The latest Whispering Johnson recording project is finally complete!
You may recall I wrote previously about the actual experience of being in the studio, and how the technology had changed the way music is recorded.
Now we’ve seen the process all the way through – we have several boxes full of shiny shrink-wrapped CDs and a redesigned web site.
I have to admit that there’s something very emotionally gratifying about actually having the tangible physical items representing the product which I don’t get from just the web site. But perhaps that’s just the old fuddy-duddy in me. I noticed as I was listening to the pressed CD for the first time that one of the things I missed from making records in the old days was being able to watch my band name on label in the middle of the record spin around on the turntable.
The web site features downloadable files of all of the tunes we recorded, and also has the scanned images of the sheet music for most of the tunes. All of this has been released under the Creative Commons ReCombo (which apparently got renamed Sampling Plus 1.0) license, which allows others to “sample, mash-up or otherwise creatively transform this work” as long as the authors are given credit and as long as the work is not used to advertise for or promote anything but the created work.
How are we going to make any money on this? Well, we probably won’t – but what’s new about that? As musicians, we’re a lot more interested in getting the work heard and appreciated than we are in making money from it (that’s why we have jobs ).
As far as I know, this is the first time that the sheet music for original tunes has been released under Creative Commons licenses. We’d be very excited if people actually played these tunes, and even better, evolved them into new iterations. For instance, it would be cool to see if somebody could put words to and sing some of these tunes!
This, of course, is no different than what musicians have always done, appropriating what they’ve heard and fashioning it into something new. There’s a great video of a presentation from composer Anthony Kelley of Duke University (available from the Center for the Study of the Public Domain site) called “Great Composers Steal” where he talks extensively about this topic. The whole history of jazz is full of examples of jazz’s greatest geniuses taking chord progressions from popular tunes and writing new melodies for them – for instance, Charlie Parker’s Donna Lee is a rework of Back Home In Indiana. And if you look back in the history of music and intellectual property, you find that there have been long and intense battles over the legalities of all these kinds of appropriations of intellectual content, most of which end up having only a tangential relationship with actual practice by musicians.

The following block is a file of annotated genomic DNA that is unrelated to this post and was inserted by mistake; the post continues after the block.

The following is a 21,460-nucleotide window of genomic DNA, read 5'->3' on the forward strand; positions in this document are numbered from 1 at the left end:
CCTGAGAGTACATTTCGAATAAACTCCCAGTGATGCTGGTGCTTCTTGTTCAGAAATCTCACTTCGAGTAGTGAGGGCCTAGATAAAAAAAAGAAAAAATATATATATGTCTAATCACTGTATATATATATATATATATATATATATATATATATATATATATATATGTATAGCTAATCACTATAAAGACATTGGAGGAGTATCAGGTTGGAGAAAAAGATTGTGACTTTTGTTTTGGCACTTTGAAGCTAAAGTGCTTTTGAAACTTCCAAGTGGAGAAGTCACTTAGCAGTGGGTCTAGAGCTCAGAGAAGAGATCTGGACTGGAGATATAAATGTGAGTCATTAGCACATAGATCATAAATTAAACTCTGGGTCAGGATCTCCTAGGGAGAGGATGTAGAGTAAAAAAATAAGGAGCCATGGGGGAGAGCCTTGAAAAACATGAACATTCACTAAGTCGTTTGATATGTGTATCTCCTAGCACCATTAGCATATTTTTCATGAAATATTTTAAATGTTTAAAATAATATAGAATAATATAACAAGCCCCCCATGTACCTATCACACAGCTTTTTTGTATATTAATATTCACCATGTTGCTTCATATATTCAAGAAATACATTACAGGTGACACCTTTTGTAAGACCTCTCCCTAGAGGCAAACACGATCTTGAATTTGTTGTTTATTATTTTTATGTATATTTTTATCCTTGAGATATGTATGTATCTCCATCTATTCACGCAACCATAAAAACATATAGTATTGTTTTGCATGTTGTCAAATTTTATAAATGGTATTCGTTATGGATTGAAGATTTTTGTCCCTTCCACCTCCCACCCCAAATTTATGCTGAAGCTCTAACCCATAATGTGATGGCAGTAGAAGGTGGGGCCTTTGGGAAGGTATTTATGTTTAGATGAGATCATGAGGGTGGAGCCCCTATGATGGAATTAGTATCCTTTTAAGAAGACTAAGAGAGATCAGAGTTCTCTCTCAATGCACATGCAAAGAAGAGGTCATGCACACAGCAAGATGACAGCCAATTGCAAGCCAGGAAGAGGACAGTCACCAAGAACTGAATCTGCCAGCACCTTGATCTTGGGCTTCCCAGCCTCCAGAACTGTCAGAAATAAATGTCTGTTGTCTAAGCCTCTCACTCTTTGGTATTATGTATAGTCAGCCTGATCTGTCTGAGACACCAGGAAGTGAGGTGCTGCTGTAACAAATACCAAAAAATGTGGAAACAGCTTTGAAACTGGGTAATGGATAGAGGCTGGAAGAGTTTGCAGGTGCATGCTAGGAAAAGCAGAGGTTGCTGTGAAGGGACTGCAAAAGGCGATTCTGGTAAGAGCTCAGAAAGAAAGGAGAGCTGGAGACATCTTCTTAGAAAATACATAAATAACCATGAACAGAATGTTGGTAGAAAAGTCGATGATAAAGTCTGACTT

There’s a very good article in Wired by Chris Anderson called The Long Tail about the effect that new distribution technologies are having on sales of popular media. Anderson notes that with the abundance of inventory carried by online distribution freed from the constraints of shelf space (think Amazon, iTunes Music Store, Netflix)
Chart Rhapsody’s monthly statistics and you get a “power law” demand curve that looks much like any record store’s, with huge appeal for the top tracks, tailing off quickly for less popular ones. But a really interesting thing happens once you dig below the top 40,000 tracks, which is about the amount of the fluid inventory (the albums carried that will eventually be sold) of the average real-world record store. Here, the Wal-Marts of the world go to zero – either they don’t carry any more CDs, or the few potential local takers for such fringy fare never find it or never even enter the store.
The Rhapsody demand, however, keeps going. Not only is every one of Rhapsody’s top 100,000 tracks streamed at least once each month, the same is true for its top 200,000, top 300,000, and top 400,000. As fast as Rhapsody adds tracks to its library, those songs find an audience, even if it’s just a few people a month, somewhere in the country.
This is the Long Tail.
You can find everything out there on the Long Tail. There’s the back catalog, older albums still fondly remembered by longtime fans or rediscovered by new ones. There are live tracks, B-sides, remixes, even (gasp) covers. There are niches by the thousands, genre within genre within genre: Imagine an entire Tower Records devoted to ’80s hair bands or ambient dub. There are foreign bands, once priced out of reach in the Import aisle, and obscure bands on even more obscure labels, many of which don’t have the distribution clout to get into Tower at all.
So I’m hopeful that our little recording project will find an audience out there and that the tunes will touch some responsive parts in people we wouldn’t ordinarily come in contact with, and I’m proud to be a small part of changing the way music is shared around the globe. And if you want a real CD, let me know.